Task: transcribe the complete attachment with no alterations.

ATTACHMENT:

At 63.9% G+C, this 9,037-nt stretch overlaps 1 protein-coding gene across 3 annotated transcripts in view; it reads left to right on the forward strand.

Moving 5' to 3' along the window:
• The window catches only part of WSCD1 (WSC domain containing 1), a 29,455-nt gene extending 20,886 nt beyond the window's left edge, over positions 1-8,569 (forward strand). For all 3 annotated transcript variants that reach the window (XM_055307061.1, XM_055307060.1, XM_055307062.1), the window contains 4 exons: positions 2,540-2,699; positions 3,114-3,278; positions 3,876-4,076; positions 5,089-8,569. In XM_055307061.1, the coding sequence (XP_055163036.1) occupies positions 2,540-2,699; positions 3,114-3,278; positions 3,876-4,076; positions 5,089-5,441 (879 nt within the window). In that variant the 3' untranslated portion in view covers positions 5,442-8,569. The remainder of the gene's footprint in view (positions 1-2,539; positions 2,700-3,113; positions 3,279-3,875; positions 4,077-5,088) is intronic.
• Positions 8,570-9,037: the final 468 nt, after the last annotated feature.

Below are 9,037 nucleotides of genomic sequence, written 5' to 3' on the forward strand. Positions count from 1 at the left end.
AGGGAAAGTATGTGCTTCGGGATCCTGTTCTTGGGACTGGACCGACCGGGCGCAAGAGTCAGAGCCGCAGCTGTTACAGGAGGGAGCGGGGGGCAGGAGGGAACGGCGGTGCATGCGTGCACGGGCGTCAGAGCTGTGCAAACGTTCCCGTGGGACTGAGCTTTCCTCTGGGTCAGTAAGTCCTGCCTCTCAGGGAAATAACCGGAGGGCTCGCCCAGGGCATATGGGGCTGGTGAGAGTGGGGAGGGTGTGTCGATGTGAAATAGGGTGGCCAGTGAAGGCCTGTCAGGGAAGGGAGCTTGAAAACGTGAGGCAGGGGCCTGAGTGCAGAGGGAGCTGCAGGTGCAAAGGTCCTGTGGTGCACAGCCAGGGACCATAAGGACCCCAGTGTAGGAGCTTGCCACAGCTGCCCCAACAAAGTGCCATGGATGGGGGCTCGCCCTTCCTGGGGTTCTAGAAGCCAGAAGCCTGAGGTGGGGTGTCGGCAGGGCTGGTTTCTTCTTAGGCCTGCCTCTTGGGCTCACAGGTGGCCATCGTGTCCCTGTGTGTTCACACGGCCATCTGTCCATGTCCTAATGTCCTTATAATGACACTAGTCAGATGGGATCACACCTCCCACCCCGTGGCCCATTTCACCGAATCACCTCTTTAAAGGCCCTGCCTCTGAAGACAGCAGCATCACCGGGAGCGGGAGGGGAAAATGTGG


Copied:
At 63.9% G+C, this 9,037-nt stretch overlaps 1 protein-coding gene across 3 annotated transcripts in view; it reads left to right on the forward strand.

Moving 5' to 3' along the window:
• The window catches only part of WSCD1 (WSC domain containing 1), a 29,455-nt gene extending 20,886 nt beyond the window's left edge, over positions 1-8,569 (forward strand). For all 3 annotated transcript variants that reach the window (XM_055307061.1, XM_055307060.1, XM_055307062.1), the window contains 4 exons: positions 2,540-2,699; positions 3,114-3,278; positions 3,876-4,076; positions 5,089-8,569. In XM_055307061.1, the coding sequence (XP_055163036.1) occupies positions 2,540-2,699; positions 3,114-3,278; positions 3,876-4,076; positions 5,089-5,441 (879 nt within the window). In that variant the 3' untranslated portion in view covers positions 5,442-8,569. The remainder of the gene's footprint in view (positions 1-2,539; positions 2,700-3,113; positions 3,279-3,875; positions 4,077-5,088) is intronic.
• Positions 8,570-9,037: the final 468 nt, after the last annotated feature.

Below are 9,037 nucleotides of genomic sequence, written 5' to 3' on the forward strand. Positions count from 1 at the left end.
AGGGAAAGTATGTGCTTCGGGATCCTGTTCTTGGGACTGGACCGACCGGGCGCAAGAGTCAGAGCCGCAGCTGTTACAGGAGGGAGCGGGGGGCAGGAGGGAACGGCGGTGCATGCGTGCACGGGCGTCAGAGCTGTGCAAACGTTCCCGTGGGACTGAGCTTTCCTCTGGGTCAGTAAGTCCTGCCTCTCAGGGAAATAACCGGAGGGCTCGCCCAGGGCATATGGGGCTGGTGAGAGTGGGGAGGGTGTGTCGATGTGAAATAGGGTGGCCAGTGAAGGCCTGTCAGGGAAGGGAGCTTGAAAACGTGAGGCAGGGGCCTGAGTGCAGAGGGAGCTGCAGGTGCAAAGGTCCTGTGGTGCACAGCCAGGGACCATAAGGACCCCAGTGTAGGAGCTTGCCACAGCTGCCCCAACAAAGTGCCATGGATGGGGGCTCGCCCTTCCTGGGGTTCTAGAAGCCAGAAGCCTGAGGTGGGGTGTCGGCAGGGCTGGTTTCTTCTTAGGCCTGCCTCTTGGGCTCACAGGTGGCCATCGTGTCCCTGTGTGTTCACACGGCCATCTGTCCATGTCCTAATGTCCTTATAATGACACTAGTCAGATGGGATCACACCTCCCACCCCGTGGCCCATTTCACCGAATCACCTCTTTAAAGGCCCTGCCTCTGAAGACAGCAGCATCACCGGGAGCGGGAGGGGAAAATGTGG